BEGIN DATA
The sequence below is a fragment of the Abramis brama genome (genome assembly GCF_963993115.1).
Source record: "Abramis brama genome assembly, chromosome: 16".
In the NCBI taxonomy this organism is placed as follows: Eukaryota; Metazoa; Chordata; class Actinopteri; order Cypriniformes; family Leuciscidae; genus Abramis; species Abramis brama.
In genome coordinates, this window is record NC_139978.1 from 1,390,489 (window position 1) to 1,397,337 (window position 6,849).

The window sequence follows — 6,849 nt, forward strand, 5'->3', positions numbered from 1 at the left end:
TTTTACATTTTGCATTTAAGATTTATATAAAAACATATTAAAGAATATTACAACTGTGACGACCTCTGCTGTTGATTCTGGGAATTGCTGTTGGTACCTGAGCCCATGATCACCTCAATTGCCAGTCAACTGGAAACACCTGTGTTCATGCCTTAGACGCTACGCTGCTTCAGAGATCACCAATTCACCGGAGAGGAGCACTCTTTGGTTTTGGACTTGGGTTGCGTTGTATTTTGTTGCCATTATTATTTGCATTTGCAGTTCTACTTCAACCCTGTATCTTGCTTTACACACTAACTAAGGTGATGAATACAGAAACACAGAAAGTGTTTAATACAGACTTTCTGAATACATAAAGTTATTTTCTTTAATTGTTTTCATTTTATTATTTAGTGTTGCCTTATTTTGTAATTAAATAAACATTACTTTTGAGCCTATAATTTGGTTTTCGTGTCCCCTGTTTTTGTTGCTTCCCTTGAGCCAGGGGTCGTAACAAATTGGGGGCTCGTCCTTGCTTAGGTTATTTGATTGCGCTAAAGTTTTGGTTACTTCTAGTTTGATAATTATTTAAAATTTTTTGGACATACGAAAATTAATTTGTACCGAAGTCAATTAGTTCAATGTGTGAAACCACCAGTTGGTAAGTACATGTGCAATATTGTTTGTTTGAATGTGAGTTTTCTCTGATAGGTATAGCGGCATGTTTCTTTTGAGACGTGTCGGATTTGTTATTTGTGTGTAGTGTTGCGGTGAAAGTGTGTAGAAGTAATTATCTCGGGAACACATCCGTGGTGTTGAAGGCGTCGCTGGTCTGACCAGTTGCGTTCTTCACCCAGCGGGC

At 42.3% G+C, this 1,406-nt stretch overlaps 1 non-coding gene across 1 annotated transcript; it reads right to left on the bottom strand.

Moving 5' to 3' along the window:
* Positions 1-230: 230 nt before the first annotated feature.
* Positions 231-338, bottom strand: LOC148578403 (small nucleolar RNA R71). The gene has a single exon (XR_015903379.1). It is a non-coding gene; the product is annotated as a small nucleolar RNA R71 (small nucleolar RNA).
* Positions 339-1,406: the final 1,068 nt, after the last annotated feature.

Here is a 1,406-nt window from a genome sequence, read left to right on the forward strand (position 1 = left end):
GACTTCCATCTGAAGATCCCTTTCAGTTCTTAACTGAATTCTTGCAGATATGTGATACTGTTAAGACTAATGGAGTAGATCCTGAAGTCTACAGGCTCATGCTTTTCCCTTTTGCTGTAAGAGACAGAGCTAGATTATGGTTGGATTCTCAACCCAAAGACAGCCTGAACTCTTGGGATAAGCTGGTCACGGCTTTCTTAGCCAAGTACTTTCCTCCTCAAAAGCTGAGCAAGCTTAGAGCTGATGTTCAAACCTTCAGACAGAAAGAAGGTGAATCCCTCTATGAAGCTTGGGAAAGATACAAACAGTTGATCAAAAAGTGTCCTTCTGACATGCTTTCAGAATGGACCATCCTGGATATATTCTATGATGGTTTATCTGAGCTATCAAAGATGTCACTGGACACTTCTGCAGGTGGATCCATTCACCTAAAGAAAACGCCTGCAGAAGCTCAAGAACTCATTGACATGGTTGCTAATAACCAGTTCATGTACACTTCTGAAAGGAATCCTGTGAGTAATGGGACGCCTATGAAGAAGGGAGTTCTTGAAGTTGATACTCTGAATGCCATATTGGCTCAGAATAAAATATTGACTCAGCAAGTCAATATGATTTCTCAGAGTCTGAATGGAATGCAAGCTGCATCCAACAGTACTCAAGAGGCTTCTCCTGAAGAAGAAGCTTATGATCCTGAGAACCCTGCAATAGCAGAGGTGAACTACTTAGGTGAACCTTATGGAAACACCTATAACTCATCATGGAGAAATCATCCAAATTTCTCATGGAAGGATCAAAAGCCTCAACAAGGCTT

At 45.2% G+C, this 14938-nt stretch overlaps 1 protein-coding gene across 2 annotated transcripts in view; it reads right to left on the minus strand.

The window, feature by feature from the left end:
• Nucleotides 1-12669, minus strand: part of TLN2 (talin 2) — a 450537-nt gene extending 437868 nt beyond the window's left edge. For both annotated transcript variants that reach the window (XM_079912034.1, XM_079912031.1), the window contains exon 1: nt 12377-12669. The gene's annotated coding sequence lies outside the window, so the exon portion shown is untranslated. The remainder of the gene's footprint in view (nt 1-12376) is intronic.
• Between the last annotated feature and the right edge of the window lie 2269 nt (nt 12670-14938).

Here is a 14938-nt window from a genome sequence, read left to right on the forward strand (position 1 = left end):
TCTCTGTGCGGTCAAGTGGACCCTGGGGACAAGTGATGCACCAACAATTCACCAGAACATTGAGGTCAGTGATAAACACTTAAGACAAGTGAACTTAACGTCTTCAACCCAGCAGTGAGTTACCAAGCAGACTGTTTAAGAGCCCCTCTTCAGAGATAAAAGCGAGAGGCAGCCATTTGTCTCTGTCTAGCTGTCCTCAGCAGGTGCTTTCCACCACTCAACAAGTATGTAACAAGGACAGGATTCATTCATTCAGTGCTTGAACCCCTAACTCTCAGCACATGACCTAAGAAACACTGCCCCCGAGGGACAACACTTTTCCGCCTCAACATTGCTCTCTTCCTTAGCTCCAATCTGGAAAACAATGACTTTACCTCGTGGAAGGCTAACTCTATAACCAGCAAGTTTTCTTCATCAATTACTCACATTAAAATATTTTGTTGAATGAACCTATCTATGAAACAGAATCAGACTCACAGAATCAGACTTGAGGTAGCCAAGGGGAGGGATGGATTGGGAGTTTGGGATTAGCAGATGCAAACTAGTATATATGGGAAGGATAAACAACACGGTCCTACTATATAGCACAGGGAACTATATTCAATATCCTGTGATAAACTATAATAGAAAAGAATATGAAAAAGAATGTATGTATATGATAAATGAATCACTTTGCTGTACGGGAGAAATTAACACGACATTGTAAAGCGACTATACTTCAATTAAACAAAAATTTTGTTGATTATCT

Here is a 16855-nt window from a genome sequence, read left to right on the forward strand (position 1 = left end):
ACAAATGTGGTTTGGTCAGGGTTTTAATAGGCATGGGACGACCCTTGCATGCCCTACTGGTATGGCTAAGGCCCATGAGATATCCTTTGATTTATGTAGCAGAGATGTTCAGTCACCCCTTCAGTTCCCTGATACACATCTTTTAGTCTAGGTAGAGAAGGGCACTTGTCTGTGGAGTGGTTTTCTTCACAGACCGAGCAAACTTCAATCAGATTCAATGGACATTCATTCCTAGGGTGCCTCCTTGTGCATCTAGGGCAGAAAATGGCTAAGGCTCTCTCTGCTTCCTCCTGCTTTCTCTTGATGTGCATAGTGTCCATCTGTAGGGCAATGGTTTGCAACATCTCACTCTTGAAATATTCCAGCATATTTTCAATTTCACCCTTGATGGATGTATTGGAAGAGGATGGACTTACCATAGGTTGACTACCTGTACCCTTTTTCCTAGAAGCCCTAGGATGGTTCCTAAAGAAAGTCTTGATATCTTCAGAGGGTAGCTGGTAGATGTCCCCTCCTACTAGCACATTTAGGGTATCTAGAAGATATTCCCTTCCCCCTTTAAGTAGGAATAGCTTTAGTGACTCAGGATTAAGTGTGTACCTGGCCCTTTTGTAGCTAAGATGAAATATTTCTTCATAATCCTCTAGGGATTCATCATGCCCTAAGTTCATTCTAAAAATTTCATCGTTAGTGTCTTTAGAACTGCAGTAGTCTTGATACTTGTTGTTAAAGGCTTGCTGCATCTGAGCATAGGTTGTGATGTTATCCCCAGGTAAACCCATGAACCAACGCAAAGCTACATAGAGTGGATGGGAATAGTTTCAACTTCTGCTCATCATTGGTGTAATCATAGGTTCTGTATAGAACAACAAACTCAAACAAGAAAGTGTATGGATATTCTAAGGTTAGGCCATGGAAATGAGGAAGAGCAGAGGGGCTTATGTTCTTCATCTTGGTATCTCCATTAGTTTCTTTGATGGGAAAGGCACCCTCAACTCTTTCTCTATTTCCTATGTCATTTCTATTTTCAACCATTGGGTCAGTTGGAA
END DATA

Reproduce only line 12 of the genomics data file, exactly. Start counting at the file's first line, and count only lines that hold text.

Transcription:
Here is a 1,406-nt window from a genome sequence, read left to right on the forward strand (position 1 = left end):